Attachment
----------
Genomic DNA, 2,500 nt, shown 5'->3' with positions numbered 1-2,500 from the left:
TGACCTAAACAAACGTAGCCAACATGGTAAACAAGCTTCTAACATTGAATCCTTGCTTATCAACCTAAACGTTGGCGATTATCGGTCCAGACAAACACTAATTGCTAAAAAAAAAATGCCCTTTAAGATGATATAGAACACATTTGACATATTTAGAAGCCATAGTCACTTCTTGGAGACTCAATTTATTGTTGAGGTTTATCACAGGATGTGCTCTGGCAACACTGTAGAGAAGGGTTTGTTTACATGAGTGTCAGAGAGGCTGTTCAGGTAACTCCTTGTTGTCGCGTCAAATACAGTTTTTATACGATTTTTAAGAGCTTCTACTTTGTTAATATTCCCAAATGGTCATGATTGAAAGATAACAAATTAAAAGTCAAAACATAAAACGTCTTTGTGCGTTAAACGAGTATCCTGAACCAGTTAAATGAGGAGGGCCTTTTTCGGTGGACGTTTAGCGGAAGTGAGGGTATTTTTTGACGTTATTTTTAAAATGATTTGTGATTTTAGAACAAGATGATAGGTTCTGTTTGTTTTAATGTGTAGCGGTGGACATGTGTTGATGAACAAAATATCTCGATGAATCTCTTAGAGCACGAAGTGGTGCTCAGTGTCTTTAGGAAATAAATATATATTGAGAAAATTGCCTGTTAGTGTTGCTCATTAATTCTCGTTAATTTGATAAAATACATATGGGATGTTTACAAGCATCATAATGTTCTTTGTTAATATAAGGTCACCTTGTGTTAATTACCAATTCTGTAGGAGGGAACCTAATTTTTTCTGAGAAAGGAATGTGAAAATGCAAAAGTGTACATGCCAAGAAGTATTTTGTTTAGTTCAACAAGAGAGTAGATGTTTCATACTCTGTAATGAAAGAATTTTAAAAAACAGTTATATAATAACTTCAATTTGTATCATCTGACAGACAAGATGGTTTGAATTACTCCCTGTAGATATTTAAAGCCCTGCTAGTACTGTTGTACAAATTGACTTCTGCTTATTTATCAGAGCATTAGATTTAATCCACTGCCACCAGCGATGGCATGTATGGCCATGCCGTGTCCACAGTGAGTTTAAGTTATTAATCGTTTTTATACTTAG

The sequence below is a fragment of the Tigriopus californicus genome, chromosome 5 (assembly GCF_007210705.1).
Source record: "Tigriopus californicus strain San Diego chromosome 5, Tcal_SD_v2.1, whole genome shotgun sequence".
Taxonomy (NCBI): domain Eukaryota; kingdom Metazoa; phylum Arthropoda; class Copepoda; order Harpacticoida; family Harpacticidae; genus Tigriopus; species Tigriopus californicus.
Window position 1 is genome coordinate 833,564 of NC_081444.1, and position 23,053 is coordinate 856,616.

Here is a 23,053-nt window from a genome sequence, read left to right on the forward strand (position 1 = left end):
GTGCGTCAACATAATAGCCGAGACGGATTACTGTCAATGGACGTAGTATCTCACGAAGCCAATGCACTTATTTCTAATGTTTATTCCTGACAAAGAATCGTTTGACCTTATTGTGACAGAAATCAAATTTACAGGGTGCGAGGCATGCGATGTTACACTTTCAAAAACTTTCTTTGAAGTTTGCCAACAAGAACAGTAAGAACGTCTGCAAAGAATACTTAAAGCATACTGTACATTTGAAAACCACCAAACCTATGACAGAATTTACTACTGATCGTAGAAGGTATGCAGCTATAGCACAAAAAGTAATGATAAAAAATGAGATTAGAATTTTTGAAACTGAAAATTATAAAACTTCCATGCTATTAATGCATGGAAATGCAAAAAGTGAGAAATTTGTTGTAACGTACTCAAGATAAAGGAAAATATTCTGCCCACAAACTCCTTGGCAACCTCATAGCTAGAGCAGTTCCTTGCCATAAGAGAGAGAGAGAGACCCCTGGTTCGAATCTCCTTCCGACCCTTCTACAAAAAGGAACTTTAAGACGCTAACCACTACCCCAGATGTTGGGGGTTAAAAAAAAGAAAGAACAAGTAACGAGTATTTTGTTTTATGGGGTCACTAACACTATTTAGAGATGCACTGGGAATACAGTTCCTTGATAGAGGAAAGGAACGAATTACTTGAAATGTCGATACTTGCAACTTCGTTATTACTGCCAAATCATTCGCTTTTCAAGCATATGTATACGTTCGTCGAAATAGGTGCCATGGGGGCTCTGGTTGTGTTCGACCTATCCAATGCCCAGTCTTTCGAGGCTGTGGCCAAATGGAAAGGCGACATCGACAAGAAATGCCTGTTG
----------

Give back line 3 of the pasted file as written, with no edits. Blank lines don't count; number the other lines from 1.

The sequence below is a fragment of the Tigriopus californicus genome, chromosome 5 (assembly GCF_007210705.1).